Diversity That Matters: A Commitment to Social Justice

Diversity That Matters: A Commitment to Social Justice

CCCC: Supporting and promoting the teaching and study of college composition and communication

Annette Harris Powell, Assistant Professor of English
Bellarmine University

I teach at a university with a mission grounded in the Catholic Intellectual tradition of faith and reason and focused on the examined life as a way to encourage students to be discerning. We also teach students to become critically engaged in social justice issues that support global sustainability as it embraces “cross-cultural and inter-faith awareness and diversity.” Yet, I frequently get the following student responses to readings:

“I really can’t relate to this experience; it’s very different.”
“These kinds of things don’t really happen here.” Or,
“I don’t really understand why they live like this.”

Commentary such as this is nothing new to me—majority students, in particular, have always been somewhat resistant when asked to reflect on the limits of their own experiences. They continue to be skeptical of, or indifferent to diversity and multiculturalism. This view is doubly complicated by the apparent shifting dynamics of race in this age of “change.” There is growing popular discourse about the imminence of a post-race era. Increasing numbers of both majority students and students of color are now more resistant to “diversity talk,” often asserting that they see no need in dredging up history—“it’s a different day.” The civil rights movement was successful—there is so much more access today…

…Though it’s difficult to say with certainty what accounts for the above responses, economic and class demographics are, I suspect, one indicator. Recently, some scholars (See Jared Sexton’s Amalgamation Schemes: Antiblackness and the Critique of Multiracialism and Catherine R. Squires’s Dispatches From the Color Line: The Press and Multiracial America) have critiqued multiracialism and its attendant ambiguity as “bridges between the races.” Squires argues that “this ambiguity is about exoticism and intrigue, providing opportunities for consumers to fantasize and speculate about the Other with no expectations of critical consideration of power and racial categories.” This re-positioning of race by many Americans contributes to the conception of race as fluid and neutral. This view is acontextual and ahistorical—race and its underlying societal meaning can be manipulated so that “choice” (the decision to belong/not belong, to be fluid, to move in/out) will maintain the current paradigm of inequality. In the May 29, 2009 issue of The Chronicle Review, Rainier Spencer, a professor of anthropology argues that “what popular wisdom tells us is the supposed twilight of how Americans have thought about race is merely a minor tweaking of the same old racial hierarchy that has kept African-Americans at the bottom of our paradigm since its very inception. Multiracial ideology simply represents the latest means of facilitating and upholding that hierarchy—while claiming quite disingenuously to be doing the opposite” (B5). I would suggest that students and scholars in the field question this facile conception of race…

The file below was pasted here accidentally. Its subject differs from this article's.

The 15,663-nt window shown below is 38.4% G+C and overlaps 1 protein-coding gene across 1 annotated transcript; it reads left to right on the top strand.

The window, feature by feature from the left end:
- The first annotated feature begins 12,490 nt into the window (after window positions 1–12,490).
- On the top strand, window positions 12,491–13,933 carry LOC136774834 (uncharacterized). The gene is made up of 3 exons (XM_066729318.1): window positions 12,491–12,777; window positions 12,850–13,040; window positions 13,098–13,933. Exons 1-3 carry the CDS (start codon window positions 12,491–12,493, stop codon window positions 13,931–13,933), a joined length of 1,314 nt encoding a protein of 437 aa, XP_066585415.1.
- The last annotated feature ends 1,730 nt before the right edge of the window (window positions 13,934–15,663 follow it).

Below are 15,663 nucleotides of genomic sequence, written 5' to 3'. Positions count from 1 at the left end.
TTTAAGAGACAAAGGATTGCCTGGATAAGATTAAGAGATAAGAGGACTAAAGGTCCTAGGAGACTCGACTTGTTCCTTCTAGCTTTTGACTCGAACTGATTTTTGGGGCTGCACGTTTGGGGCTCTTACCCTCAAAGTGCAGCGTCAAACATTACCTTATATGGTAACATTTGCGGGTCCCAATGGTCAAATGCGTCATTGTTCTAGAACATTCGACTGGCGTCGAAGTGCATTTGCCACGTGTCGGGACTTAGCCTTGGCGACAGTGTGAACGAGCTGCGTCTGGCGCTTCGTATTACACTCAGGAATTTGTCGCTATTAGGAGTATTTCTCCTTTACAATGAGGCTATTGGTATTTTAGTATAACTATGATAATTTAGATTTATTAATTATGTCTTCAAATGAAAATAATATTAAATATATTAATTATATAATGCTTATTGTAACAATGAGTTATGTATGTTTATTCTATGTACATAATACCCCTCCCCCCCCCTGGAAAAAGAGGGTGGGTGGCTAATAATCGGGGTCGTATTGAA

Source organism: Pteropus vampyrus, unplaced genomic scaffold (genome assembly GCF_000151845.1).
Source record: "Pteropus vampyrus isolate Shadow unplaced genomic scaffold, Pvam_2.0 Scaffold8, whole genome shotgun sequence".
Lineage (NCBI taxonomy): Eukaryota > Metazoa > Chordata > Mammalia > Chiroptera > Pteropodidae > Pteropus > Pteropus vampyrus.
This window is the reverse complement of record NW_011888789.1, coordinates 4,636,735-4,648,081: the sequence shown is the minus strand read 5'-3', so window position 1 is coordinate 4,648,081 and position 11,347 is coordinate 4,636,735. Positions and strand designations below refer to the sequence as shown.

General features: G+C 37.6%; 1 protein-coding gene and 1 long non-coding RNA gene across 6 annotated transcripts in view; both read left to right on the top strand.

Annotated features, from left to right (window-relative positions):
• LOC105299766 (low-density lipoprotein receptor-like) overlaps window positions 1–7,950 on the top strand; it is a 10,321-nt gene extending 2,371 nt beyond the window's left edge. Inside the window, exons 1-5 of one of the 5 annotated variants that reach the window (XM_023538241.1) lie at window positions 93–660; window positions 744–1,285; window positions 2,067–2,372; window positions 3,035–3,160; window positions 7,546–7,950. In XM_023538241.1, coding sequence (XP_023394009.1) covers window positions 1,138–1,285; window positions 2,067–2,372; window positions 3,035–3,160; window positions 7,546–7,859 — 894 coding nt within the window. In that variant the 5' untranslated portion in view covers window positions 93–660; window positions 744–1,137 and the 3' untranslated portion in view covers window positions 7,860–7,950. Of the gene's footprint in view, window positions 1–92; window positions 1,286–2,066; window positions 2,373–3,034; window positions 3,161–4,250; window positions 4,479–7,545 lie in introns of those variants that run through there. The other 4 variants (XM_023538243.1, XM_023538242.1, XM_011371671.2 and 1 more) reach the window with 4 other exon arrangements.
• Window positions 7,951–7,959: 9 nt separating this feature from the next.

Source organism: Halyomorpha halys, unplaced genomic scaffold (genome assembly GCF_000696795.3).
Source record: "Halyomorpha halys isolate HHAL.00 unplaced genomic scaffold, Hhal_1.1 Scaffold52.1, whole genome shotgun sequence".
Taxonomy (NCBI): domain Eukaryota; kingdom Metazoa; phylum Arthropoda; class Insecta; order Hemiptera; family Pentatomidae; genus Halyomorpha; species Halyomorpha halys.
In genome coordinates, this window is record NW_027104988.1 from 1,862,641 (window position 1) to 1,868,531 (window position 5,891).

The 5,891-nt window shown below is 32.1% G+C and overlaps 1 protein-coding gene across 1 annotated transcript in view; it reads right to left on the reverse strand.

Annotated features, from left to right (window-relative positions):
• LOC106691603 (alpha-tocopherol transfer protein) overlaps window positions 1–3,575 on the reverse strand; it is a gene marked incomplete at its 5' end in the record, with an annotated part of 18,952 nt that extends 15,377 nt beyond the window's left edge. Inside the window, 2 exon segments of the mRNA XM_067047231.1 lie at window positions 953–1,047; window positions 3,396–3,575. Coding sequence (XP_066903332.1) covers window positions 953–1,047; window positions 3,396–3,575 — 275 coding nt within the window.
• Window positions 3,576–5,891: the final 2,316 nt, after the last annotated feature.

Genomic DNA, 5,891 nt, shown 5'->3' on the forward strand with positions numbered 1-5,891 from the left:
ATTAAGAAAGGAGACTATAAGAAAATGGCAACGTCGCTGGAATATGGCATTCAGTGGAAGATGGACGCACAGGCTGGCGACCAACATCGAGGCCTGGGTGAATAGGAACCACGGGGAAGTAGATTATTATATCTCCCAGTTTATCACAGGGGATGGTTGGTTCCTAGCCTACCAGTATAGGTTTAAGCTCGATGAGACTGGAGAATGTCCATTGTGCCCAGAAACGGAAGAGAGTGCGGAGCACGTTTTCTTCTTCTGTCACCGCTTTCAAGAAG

Read the entire article here.

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